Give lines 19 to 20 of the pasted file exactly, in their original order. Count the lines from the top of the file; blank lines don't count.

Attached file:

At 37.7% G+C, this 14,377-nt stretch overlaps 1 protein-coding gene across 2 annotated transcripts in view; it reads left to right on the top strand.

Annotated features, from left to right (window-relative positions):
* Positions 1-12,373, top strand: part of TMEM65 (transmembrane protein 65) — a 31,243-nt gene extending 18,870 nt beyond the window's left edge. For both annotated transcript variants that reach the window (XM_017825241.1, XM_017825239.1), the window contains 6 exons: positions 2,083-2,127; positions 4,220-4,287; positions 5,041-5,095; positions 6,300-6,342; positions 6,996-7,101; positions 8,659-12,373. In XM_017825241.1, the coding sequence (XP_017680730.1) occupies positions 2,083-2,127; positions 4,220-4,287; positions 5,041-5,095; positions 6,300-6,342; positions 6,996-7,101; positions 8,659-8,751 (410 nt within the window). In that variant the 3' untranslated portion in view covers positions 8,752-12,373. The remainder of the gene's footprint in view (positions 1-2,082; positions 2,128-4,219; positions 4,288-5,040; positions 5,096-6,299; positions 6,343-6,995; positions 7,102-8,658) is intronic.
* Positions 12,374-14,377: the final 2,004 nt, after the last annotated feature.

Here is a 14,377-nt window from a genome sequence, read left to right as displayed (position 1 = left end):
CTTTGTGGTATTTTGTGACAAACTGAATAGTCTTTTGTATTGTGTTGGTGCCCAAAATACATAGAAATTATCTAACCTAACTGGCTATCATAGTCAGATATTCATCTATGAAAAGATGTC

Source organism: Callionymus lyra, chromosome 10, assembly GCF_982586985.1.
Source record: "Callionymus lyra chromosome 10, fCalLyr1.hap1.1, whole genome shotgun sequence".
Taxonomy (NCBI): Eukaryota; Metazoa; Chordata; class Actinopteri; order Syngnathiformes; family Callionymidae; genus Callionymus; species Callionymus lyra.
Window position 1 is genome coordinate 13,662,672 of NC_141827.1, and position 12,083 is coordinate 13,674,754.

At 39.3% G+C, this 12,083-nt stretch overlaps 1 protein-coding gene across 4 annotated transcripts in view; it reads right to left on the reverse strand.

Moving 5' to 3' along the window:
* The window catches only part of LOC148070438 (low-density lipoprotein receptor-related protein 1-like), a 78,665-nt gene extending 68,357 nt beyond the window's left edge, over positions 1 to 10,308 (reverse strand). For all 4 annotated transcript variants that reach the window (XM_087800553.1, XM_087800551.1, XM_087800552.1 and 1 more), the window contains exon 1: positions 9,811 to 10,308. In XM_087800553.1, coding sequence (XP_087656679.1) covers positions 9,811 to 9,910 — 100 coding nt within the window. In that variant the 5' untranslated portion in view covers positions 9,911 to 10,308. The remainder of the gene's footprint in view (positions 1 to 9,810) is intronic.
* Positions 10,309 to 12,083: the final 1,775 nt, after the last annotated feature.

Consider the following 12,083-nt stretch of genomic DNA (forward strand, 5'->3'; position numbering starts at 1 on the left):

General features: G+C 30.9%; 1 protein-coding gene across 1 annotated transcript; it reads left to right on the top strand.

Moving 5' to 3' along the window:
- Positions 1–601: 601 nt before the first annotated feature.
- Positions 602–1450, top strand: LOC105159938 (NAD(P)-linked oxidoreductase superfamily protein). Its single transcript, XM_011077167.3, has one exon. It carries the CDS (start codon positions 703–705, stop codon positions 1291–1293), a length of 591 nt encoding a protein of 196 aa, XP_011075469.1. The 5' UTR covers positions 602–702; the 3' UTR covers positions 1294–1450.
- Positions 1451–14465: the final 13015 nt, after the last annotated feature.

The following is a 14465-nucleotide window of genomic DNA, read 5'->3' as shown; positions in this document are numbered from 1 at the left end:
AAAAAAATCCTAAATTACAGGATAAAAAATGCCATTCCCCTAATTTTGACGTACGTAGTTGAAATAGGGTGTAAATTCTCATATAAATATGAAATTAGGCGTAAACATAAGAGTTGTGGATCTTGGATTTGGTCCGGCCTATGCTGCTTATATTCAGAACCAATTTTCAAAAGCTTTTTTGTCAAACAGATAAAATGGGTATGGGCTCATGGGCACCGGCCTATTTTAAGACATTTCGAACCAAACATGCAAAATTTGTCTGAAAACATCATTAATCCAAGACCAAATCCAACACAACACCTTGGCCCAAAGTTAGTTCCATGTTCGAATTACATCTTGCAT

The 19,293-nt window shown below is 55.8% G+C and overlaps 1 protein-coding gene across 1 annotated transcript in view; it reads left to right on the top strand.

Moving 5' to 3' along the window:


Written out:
- Positions 602–1450, top strand: LOC105159938 (NAD(P)-linked oxidoreductase superfamily protein). Its single transcript, XM_011077167.3, has one exon. It carries the CDS (start codon positions 703–705, stop codon positions 1291–1293), a length of 591 nt encoding a protein of 196 aa, XP_011075469.1. The 5' UTR covers positions 602–702; the 3' UTR covers positions 1294–1450.
- Positions 1451–14465: the final 13015 nt, after the last annotated feature.